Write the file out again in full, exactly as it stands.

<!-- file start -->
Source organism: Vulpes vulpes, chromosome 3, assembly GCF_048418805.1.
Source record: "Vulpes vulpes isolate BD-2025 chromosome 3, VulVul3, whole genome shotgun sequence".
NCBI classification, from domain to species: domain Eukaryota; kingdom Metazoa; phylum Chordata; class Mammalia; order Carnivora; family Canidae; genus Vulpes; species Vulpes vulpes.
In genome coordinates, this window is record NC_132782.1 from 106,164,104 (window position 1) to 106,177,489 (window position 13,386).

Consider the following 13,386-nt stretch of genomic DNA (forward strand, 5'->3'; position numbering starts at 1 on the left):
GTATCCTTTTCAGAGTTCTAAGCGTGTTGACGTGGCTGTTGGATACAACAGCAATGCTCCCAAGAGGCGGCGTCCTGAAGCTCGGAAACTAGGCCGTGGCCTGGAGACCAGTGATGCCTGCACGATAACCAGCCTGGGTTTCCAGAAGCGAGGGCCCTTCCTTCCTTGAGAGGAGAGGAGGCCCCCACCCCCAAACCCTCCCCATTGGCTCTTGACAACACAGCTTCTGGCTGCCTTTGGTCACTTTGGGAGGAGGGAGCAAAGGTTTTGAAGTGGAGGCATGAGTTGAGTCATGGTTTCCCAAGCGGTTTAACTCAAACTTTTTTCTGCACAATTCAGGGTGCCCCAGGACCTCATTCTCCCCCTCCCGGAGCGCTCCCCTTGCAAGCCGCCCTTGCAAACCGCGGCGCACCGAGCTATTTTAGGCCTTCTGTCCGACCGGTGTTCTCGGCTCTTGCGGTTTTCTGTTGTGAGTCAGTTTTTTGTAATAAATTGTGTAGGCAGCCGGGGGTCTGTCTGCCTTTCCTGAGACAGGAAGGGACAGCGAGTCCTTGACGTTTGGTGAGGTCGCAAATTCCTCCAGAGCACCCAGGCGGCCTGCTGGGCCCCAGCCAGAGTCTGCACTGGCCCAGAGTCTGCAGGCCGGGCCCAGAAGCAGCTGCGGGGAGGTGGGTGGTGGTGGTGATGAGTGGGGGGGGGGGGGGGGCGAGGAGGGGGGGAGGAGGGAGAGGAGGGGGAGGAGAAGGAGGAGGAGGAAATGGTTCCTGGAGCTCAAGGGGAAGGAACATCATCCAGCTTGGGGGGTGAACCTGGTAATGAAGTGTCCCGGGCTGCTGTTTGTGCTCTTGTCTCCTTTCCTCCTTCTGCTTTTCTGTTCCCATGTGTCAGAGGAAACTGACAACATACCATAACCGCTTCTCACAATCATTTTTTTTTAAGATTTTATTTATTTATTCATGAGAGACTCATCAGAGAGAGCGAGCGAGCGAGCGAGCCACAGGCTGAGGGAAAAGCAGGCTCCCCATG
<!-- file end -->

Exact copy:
Source organism: Vulpes vulpes, chromosome 3, assembly GCF_048418805.1.
Source record: "Vulpes vulpes isolate BD-2025 chromosome 3, VulVul3, whole genome shotgun sequence".
NCBI classification, from domain to species: domain Eukaryota; kingdom Metazoa; phylum Chordata; class Mammalia; order Carnivora; family Canidae; genus Vulpes; species Vulpes vulpes.
In genome coordinates, this window is record NC_132782.1 from 106,164,104 (window position 1) to 106,177,489 (window position 13,386).

Consider the following 13,386-nt stretch of genomic DNA (forward strand, 5'->3'; position numbering starts at 1 on the left):
GTATCCTTTTCAGAGTTCTAAGCGTGTTGACGTGGCTGTTGGATACAACAGCAATGCTCCCAAGAGGCGGCGTCCTGAAGCTCGGAAACTAGGCCGTGGCCTGGAGACCAGTGATGCCTGCACGATAACCAGCCTGGGTTTCCAGAAGCGAGGGCCCTTCCTTCCTTGAGAGGAGAGGAGGCCCCCACCCCCAAACCCTCCCCATTGGCTCTTGACAACACAGCTTCTGGCTGCCTTTGGTCACTTTGGGAGGAGGGAGCAAAGGTTTTGAAGTGGAGGCATGAGTTGAGTCATGGTTTCCCAAGCGGTTTAACTCAAACTTTTTTCTGCACAATTCAGGGTGCCCCAGGACCTCATTCTCCCCCTCCCGGAGCGCTCCCCTTGCAAGCCGCCCTTGCAAACCGCGGCGCACCGAGCTATTTTAGGCCTTCTGTCCGACCGGTGTTCTCGGCTCTTGCGGTTTTCTGTTGTGAGTCAGTTTTTTGTAATAAATTGTGTAGGCAGCCGGGGGTCTGTCTGCCTTTCCTGAGACAGGAAGGGACAGCGAGTCCTTGACGTTTGGTGAGGTCGCAAATTCCTCCAGAGCACCCAGGCGGCCTGCTGGGCCCCAGCCAGAGTCTGCACTGGCCCAGAGTCTGCAGGCCGGGCCCAGAAGCAGCTGCGGGGAGGTGGGTGGTGGTGGTGATGAGTGGGGGGGGGGGGGGGGCGAGGAGGGGGGGAGGAGGGAGAGGAGGGGGAGGAGAAGGAGGAGGAGGAAATGGTTCCTGGAGCTCAAGGGGAAGGAACATCATCCAGCTTGGGGGGTGAACCTGGTAATGAAGTGTCCCGGGCTGCTGTTTGTGCTCTTGTCTCCTTTCCTCCTTCTGCTTTTCTGTTCCCATGTGTCAGAGGAAACTGACAACATACCATAACCGCTTCTCACAATCATTTTTTTTTAAGATTTTATTTATTTATTCATGAGAGACTCATCAGAGAGAGCGAGCGAGCGAGCGAGCCACAGGCTGAGGGAAAAGCAGGCTCCCCATG